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Talking to North Korea is certainly worthwhile for the U.S. to undertake

Just a few months ago, the supreme leader of North Korea, Kim Jong II, appeared to be a lame duck in both senses of the term. In public appearances, he looked deathly ill after suffering a severe stroke in 2008, and preparations were reportedly underway for one of his sons to succeed him.

Fast-forward to today, and Kim is lame no more. Not only has he regained his vigor, judging by his performance during recent visits by Bill Clinton and Chinese Premier Wen Jiabao, but talk of his succession has also become muted. Kim is unquestionably still the man to do business with in Pyongyang.

But what kind of deals can be made? The United States, along with China, Russia, South Korea and Japan, would like the North to return to the six-party negotiations and, moreover, live up to its earlier nuclear disarmament pledges. The first part, probably preceded by bilateral talks between North Korea and the U.S., probably will take place soon. But the ultimate goal appears even more remote, if it were ever realistic.

North Korea has made it abundantly clear that it will not give up its nuclear weapons — “unthinkable ... even in a dream” as one of its officials recently put it. Possessing a nuclear deterrent is part and parcel of the North's declared intention to become a “strong and prosperous state” by 2012 — the 100th anniversary of the birth of its founder, Kim Il Sung, and the 70th birthday of his son, the current leader.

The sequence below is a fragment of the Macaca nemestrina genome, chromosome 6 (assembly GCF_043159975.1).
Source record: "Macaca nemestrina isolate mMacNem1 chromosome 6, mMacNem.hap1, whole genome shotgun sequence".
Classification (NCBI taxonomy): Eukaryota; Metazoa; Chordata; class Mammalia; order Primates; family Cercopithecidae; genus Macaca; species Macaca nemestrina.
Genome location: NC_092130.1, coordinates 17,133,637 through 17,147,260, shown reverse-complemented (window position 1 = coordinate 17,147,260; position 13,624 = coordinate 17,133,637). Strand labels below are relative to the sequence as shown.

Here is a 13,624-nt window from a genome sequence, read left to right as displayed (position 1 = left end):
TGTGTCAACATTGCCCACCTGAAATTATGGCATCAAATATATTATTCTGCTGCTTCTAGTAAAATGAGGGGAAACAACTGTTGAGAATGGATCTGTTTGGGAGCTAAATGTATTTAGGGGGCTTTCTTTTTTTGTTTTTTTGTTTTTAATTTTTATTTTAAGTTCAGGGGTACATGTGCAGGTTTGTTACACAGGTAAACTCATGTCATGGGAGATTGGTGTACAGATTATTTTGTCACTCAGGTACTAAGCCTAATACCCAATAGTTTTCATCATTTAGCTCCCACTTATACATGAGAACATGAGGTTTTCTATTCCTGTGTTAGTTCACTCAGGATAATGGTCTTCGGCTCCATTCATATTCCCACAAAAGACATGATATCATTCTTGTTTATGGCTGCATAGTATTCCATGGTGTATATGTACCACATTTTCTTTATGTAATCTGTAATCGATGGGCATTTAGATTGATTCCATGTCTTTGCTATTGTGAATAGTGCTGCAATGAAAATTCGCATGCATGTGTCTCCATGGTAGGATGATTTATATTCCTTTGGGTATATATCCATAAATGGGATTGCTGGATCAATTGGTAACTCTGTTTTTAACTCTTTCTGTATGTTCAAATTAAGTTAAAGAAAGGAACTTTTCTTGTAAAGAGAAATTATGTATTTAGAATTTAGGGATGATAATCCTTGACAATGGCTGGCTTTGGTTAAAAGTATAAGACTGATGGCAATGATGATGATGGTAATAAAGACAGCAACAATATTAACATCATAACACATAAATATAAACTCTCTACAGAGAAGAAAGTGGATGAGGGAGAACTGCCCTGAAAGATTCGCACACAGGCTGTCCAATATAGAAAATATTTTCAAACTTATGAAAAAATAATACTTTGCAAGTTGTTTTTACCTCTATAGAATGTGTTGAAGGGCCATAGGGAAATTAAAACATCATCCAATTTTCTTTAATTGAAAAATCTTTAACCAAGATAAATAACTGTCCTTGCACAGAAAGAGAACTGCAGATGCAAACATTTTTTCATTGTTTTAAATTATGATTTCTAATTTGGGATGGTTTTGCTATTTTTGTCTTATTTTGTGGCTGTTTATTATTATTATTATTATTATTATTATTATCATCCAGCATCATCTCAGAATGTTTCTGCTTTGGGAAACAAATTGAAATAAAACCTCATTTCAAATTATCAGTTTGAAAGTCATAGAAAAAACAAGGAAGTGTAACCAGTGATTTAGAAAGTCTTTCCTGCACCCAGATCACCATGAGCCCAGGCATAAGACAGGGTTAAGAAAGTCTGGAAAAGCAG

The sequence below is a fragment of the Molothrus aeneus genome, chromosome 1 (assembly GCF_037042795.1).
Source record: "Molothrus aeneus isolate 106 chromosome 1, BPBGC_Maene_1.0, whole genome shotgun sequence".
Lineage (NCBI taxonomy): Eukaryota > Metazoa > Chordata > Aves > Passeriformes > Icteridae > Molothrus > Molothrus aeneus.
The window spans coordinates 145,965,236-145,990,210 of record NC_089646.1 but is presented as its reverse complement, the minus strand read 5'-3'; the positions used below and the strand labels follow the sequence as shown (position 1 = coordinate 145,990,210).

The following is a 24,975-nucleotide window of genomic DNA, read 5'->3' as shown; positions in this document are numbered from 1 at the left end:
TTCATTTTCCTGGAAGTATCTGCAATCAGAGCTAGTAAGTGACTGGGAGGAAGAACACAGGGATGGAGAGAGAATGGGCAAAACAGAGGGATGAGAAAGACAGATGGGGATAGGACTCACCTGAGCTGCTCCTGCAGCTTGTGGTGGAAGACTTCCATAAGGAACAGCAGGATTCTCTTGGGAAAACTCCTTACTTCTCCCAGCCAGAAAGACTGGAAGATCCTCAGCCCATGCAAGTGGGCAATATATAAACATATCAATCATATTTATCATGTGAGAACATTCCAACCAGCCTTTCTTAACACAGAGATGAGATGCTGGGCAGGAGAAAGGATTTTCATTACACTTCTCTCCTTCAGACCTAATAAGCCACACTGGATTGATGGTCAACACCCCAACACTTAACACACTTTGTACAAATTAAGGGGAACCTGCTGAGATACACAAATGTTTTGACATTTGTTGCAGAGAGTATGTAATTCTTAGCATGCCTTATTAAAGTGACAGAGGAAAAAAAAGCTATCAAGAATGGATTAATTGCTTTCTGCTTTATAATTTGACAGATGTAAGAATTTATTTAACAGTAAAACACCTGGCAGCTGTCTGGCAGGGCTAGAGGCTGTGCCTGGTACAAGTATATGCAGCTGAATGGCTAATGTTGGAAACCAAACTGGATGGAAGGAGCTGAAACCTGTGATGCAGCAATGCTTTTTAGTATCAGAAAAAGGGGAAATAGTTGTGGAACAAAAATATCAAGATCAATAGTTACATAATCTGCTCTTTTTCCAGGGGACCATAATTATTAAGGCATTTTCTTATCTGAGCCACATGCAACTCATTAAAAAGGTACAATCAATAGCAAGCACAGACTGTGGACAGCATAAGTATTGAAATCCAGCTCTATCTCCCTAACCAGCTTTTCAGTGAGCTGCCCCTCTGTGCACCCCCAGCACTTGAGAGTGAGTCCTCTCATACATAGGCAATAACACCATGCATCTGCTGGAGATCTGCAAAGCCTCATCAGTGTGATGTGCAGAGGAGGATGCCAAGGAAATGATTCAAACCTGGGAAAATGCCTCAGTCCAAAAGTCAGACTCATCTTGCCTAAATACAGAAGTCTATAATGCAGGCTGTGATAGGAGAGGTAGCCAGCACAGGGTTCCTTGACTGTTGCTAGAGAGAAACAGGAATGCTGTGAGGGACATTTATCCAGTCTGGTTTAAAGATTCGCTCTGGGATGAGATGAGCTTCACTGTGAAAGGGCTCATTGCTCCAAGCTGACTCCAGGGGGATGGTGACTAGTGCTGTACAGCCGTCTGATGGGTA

The symbolism of the year has also convinced many North Korea watchers that Kim Jong Il's successor will be formally announced at that time to underscore his legitimacy and cement the dynastic transition to another generation.

For Kim Jong Il to relinquish his nuclear arsenal ahead of 2012 — the most potent element of North Korean power that was more than likely promised to his generals to secure their continued fealty to him and his appointed successor — is indeed unthinkable. And 2012 also marks the year when South Korea takes control of all United Nations ground forces — including U.S. ground troops — during wartime on the peninsula. That the North knows Seoul enjoys conventional superiority over its rapidly atrophying army only reinforces the need for a nuclear deterrent.

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